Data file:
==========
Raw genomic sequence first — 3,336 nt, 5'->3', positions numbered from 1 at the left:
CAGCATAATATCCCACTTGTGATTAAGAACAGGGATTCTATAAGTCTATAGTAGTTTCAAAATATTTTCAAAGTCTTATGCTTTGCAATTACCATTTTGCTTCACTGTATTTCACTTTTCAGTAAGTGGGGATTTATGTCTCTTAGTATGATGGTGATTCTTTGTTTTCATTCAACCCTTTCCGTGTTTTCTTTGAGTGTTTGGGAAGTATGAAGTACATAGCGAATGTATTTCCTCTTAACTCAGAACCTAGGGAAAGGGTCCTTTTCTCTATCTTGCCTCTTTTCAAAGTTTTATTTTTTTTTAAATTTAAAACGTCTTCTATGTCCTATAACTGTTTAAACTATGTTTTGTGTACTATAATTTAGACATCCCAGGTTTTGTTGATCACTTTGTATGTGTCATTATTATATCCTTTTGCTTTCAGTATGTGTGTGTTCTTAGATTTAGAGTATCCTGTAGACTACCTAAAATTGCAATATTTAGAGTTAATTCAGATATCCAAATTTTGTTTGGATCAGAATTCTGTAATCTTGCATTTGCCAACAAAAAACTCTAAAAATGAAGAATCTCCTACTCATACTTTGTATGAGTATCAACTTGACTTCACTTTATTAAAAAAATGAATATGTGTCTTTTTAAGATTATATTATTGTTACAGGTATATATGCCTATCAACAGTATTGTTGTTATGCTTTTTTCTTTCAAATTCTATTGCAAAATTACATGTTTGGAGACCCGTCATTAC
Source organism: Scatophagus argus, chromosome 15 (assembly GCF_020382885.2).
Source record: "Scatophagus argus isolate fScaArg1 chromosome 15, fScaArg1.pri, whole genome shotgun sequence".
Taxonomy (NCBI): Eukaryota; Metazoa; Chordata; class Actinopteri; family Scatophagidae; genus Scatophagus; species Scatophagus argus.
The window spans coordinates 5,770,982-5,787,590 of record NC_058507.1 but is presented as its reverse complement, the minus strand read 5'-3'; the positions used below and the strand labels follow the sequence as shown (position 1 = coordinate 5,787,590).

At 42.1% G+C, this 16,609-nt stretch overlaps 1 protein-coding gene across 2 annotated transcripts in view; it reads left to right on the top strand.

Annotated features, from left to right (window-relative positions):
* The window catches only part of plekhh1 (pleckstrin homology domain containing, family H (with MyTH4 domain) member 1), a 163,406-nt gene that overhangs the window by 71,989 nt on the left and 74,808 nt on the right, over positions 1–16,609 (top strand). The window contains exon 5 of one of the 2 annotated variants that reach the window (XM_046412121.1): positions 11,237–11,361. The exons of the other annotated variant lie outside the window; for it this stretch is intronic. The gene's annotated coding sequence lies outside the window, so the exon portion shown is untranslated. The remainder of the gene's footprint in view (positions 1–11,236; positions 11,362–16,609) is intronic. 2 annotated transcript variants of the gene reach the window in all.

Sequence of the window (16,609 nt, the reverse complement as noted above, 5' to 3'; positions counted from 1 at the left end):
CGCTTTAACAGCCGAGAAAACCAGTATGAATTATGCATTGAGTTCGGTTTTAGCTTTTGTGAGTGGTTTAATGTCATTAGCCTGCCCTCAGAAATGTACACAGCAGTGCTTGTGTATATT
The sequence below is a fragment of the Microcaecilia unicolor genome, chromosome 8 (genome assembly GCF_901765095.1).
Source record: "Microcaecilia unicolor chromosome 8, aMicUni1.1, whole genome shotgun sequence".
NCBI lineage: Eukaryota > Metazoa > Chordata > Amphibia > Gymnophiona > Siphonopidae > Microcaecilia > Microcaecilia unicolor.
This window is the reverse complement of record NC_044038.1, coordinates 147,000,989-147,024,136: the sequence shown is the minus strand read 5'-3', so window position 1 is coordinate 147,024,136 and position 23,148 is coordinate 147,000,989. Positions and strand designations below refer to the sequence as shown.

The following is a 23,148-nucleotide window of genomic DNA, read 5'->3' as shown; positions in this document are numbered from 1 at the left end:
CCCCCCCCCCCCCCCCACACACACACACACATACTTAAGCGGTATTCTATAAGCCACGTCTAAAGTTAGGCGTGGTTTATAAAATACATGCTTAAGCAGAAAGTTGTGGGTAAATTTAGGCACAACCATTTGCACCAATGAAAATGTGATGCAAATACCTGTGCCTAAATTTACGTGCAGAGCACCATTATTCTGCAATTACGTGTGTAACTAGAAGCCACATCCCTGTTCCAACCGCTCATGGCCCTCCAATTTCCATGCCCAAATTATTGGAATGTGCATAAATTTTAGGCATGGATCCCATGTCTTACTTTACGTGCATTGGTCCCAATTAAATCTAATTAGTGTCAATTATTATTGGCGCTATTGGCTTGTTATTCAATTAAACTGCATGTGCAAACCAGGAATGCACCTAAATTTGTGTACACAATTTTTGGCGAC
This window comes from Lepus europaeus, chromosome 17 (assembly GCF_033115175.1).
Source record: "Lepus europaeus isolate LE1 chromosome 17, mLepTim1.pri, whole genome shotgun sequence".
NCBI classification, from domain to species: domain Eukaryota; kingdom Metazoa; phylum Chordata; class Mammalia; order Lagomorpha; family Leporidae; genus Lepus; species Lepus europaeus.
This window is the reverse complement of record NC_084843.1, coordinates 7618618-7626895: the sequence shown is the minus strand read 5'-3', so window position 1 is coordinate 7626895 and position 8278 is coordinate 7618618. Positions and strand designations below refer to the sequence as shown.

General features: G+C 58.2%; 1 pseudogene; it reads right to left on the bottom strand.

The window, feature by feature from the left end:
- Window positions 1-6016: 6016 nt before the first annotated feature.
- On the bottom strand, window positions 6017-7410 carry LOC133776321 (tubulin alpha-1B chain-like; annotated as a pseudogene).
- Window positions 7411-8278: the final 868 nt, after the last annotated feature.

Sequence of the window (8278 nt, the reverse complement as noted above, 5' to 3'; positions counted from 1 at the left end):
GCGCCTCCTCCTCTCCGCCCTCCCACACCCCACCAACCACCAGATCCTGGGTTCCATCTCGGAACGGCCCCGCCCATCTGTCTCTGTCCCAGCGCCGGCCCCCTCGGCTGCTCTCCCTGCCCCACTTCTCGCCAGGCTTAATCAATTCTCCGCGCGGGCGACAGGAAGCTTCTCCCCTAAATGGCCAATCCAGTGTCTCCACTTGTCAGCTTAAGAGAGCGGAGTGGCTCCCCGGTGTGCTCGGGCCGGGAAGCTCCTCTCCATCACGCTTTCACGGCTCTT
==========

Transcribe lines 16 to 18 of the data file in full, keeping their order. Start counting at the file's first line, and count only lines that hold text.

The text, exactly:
The following is a 23,148-nucleotide window of genomic DNA, read 5'->3' as shown; positions in this document are numbered from 1 at the left end:
CCCCCCCCCCCCCCCCACACACACACACACATACTTAAGCGGTATTCTATAAGCCACGTCTAAAGTTAGGCGTGGTTTATAAAATACATGCTTAAGCAGAAAGTTGTGGGTAAATTTAGGCACAACCATTTGCACCAATGAAAATGTGATGCAAATACCTGTGCCTAAATTTACGTGCAGAGCACCATTATTCTGCAATTACGTGTGTAACTAGAAGCCACATCCCTGTTCCAACCGCTCATGGCCCTCCAATTTCCATGCCCAAATTATTGGAATGTGCATAAATTTTAGGCATGGATCCCATGTCTTACTTTACGTGCATTGGTCCCAATTAAATCTAATTAGTGTCAATTATTATTGGCGCTATTGGCTTGTTATTCAATTAAACTGCATGTGCAAACCAGGAATGCACCTAAATTTGTGTACACAATTTTTGGCGAC
This window comes from Lepus europaeus, chromosome 17 (assembly GCF_033115175.1).